He was the shellshocked genius who channelled his anarchic brilliance into The Goon Show. Ian Hislop and Nick Newman explain why they’ve written a play about Spike Milligan – while comedians remember a legend

The tortured lives of comedians form a biographical genre all of their own; there’s always an audience for the tears of a clown. No wonder Nick Newman and Ian Hislop chose Spike Milligan as the subject of their new play. Milligan, who died 20 years ago next month, is the troubled comedy genius to end them all. Shellshocked in the second world war, repeatedly admitted to hospital for mental ill health, subjected to electroconvulsive therapy, and increasingly embittered as his career failed to deliver on early promise – the Spike Milligan sad-clown drama writes itself.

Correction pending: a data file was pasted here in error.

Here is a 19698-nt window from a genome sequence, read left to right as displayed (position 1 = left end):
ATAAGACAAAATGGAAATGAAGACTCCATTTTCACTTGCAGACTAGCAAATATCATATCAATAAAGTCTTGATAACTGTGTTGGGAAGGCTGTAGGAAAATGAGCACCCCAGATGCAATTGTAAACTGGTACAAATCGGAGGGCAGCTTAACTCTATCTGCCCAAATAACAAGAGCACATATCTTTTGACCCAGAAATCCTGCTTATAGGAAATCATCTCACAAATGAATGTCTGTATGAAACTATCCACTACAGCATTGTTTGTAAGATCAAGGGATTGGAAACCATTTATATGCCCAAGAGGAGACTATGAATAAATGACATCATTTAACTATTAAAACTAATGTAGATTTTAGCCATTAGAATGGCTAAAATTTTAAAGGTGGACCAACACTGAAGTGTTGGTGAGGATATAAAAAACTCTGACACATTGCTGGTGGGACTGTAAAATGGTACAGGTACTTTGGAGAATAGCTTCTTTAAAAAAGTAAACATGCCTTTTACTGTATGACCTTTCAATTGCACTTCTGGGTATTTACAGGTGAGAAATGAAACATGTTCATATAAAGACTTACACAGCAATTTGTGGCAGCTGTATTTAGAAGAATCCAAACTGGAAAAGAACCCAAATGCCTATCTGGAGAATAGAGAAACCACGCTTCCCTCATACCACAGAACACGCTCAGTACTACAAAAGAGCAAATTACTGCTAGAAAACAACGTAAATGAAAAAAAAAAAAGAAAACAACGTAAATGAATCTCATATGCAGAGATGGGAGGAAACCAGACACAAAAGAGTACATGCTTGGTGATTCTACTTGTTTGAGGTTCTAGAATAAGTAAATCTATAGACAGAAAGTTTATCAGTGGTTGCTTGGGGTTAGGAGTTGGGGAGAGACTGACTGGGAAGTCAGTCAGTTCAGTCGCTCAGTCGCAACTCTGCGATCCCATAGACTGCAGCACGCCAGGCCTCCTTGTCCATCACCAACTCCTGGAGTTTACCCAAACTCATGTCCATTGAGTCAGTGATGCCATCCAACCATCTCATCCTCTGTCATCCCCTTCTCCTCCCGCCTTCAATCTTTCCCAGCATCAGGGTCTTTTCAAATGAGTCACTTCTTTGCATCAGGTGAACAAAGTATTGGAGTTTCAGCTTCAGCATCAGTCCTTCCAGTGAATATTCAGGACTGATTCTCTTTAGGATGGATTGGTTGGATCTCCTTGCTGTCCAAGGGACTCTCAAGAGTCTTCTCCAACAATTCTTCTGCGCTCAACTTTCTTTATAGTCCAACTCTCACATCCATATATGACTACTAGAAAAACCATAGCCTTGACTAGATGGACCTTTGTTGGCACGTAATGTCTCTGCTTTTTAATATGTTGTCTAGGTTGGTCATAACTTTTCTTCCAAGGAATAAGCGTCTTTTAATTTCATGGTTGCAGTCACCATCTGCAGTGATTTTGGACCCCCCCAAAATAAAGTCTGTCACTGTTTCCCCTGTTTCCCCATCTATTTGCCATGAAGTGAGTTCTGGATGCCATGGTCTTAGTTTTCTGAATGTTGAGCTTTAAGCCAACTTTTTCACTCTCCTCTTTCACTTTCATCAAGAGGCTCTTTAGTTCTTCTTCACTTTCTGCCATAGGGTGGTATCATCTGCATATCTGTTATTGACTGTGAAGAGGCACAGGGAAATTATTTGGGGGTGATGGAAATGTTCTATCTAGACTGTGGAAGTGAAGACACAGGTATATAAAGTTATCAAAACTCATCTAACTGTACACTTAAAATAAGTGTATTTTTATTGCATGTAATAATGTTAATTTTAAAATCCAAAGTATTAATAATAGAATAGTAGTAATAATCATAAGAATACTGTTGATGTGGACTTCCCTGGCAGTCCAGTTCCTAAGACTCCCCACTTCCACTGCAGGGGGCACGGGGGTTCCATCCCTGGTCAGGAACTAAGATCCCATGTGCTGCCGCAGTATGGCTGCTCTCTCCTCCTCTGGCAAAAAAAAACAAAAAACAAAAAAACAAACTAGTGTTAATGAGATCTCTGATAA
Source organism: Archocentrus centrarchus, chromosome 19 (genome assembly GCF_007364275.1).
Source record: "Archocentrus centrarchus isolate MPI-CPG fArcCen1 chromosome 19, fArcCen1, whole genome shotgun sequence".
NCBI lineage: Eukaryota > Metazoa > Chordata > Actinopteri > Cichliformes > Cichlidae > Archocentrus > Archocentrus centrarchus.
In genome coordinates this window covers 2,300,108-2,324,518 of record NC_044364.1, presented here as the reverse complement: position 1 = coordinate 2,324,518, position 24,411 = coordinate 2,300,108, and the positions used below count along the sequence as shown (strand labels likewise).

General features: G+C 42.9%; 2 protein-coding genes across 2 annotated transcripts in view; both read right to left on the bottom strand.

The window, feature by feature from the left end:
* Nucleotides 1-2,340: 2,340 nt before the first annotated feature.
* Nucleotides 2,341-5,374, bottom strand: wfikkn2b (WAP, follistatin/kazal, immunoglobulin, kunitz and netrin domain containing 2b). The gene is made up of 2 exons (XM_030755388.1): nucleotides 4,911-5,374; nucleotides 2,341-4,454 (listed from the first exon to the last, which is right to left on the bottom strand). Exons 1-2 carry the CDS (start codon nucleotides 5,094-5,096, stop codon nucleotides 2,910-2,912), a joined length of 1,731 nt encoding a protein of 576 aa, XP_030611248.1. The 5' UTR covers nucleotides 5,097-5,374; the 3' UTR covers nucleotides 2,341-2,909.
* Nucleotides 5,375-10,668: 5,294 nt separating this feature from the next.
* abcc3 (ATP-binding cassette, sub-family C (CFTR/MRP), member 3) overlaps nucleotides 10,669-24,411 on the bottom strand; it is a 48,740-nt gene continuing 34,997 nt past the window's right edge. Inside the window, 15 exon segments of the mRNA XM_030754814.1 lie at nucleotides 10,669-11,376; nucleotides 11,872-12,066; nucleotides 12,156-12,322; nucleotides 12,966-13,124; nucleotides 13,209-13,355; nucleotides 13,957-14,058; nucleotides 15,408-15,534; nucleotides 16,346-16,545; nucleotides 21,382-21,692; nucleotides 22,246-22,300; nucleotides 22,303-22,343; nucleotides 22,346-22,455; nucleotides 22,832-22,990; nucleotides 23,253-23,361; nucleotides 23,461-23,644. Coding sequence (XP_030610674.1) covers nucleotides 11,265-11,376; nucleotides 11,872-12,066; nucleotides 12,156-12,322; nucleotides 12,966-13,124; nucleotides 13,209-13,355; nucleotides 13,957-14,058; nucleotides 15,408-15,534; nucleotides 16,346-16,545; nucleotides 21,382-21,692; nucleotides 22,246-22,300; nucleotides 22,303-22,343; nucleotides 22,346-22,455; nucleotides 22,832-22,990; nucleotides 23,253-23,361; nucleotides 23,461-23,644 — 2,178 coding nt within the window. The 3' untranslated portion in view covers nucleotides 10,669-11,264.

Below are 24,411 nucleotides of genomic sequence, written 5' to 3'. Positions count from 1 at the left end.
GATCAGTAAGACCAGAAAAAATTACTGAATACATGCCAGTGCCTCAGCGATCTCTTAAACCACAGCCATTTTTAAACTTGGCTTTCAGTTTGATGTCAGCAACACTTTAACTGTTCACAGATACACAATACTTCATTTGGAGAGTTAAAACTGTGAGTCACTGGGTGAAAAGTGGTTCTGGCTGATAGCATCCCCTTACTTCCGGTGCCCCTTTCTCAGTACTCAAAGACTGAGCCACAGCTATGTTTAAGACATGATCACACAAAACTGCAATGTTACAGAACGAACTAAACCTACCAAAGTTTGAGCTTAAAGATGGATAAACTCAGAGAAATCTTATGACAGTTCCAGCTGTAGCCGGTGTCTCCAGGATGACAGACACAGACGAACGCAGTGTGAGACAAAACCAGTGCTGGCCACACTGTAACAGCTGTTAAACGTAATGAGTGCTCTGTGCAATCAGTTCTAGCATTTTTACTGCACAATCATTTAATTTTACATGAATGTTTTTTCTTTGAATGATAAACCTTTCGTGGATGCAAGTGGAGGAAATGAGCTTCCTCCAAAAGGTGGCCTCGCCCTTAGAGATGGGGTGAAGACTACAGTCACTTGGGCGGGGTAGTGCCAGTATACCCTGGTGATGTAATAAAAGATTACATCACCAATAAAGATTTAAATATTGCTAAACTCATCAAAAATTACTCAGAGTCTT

“But we didn’t want to do that,” says Newman. “We wanted to ask: how did he come to create these brilliant things?” Their play – a cheerful act of ancestor-worship by by Private Eye’s editor and its eminent cartoonist – is about the first three years (1951-54) of The Goon Show, as its chief writer Milligan battles the BBC to get his vision on air. “It’s: will he survive the fallout from the war?,” says Newman, “and will he crack radio?” And, “spoiler alert!,” chimes in Hislop. “Milligan wins! We just wanted to have a play where he wins.”

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